Culture & Literature

The Path to Impersonation: An Essay by Heidi Pitlor

Sep 27, 2021

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Heidi Pitlor

The year that I switched from full-time book editor to the more part-time work of editing the Best American Short Stories series was the same year I published my first novel and had twins. Unsurprisingly, it was a chaotic year. And things began to get pretty tight for us. Twin diapers and twin day care do not come cheap. We lived outside Boston, not the most affordable area of the country, but we wanted to stay put because my father, who was single (my mother passed away when I was young), had some concerning health issues. I found myself shuttling between a fabulous work lunch at the Four Seasons with some well-known writer (thank you, days-of-yore expense account) and a dinner of Kraft mac and cheese—alongside bottles for the babies. I would pray that the twins would sleep at the same time for more than an hour at night. Maybe, just maybe I would finally get some rest and be able to fake the wherewithal to seem awake and alert, even semi-intelligent and literary the next day, so that I could continue to earn a living. When a more financially comfortable friend would mention an upcoming eco-conscious vacation or their locally made toys, I grew frankly jealous. I would have given my left hand for a trip to Costa Rica or a room full of beautiful hand-carved playthings for my kids. I began to wonder if living according to certain ideals was possible only for the economically privileged.

 

The narrator of Impersonation, Allie Lang, and I have a few things in common. We are both moms of sons. Neither of us excels at housework, though we genuinely admire those who do. We both work in publishing, and with far higher-profile people. We’ve both had some financial struggles. We are both mystified by the lasting power of toxic masculinity. Allie is a ghostwriter. I have done a small amount of ghostwriting, and in a sense, my work as series editor of The Best American Short Stories is a kind of “ghost editing.”

 

Each year, I read every American short story published in a literary journal, select the top 120, pass these along to my guest editor, and help them choose the top 20 that will appear in the book. The process varies widely depending on the guest editor’s personality and availability. While I try not to do my initial reading with them in mind, I am always conscious of their taste throughout our collaboration. So the role of invisible or less visible participant in the workplace has been interesting to me for years.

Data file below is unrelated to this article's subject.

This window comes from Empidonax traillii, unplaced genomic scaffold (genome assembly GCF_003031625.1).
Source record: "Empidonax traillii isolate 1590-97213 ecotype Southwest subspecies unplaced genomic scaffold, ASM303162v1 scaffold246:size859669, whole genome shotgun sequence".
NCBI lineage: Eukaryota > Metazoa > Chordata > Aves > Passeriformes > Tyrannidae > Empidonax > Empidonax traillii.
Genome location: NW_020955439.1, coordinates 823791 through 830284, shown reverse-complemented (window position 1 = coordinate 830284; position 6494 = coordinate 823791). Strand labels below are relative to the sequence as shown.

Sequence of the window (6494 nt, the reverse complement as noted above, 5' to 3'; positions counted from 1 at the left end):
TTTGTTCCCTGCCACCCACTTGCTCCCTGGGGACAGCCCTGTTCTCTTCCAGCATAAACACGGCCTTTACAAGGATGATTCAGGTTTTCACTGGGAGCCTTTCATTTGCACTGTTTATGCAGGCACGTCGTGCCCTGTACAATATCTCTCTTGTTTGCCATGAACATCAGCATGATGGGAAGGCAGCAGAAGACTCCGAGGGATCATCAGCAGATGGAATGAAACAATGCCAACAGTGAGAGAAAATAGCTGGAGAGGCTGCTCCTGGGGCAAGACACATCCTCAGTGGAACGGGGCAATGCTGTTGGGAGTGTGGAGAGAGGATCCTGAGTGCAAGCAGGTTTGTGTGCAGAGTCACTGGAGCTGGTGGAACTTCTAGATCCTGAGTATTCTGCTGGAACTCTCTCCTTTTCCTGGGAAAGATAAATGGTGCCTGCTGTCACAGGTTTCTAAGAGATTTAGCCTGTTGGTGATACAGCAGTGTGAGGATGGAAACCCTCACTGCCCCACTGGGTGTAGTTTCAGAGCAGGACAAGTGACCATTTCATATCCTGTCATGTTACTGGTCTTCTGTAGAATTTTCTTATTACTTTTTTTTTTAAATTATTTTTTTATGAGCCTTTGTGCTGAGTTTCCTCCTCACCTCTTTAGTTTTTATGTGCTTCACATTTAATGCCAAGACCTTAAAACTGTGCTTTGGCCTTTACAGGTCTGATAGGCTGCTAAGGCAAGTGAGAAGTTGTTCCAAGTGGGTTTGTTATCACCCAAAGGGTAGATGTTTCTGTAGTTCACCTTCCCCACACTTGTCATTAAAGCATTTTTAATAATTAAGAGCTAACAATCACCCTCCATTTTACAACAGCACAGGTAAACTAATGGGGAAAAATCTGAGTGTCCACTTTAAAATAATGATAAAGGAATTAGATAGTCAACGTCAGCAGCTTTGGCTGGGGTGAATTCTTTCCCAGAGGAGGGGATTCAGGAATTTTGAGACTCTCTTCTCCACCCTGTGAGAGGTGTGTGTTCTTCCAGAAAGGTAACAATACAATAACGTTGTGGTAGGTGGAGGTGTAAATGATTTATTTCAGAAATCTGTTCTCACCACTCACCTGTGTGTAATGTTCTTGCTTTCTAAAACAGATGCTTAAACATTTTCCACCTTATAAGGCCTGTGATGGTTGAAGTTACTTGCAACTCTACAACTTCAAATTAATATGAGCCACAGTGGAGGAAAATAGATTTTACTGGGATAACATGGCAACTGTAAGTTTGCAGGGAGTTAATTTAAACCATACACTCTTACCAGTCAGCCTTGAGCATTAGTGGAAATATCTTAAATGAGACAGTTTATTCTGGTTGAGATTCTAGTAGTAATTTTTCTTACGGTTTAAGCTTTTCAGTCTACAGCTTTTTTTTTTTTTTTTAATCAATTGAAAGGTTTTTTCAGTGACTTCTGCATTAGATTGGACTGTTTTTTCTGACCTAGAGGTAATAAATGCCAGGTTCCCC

I set out to write a book that was a little satirical, and I did have some fun at the expense of the publishing industry, as well as the American political landscapeand the world of parenting experts. Although the story and characters are all fictional, some of the emotional terrain is not. I wanted to write about a worker bee, a woman who wants to live by feminist ideals but, due to various circumstances, cannot always do so.

 

In the novel, Allie is thrilled when she meets her new client, Lana Breban, a renowned women’s rights lawyer. Ghostwriting for Lana means no longer working for the morally dubious—something Allie has done more often than she would have liked to in the past. Both Allie and Lana share the belief that women should have equal access to all that men do. Lana proves to be more Machiavellian than she seems initially, though, and the two become foils for each other in ways that neither could have predicted. Allie must eventually learn to assert herself in various aspects of her life: social, romantic, economic. Lana learns a few things too, but no spoilers here.

 

To me, Impersonation is about idealism, authenticity, and privilege. It’s about who tells what story—who truly controls which narrative, and how this affects our culture and our lives as individuals. Finally, it’s a love story, one about a mother’s profound love for her son and her concern about his future.


 

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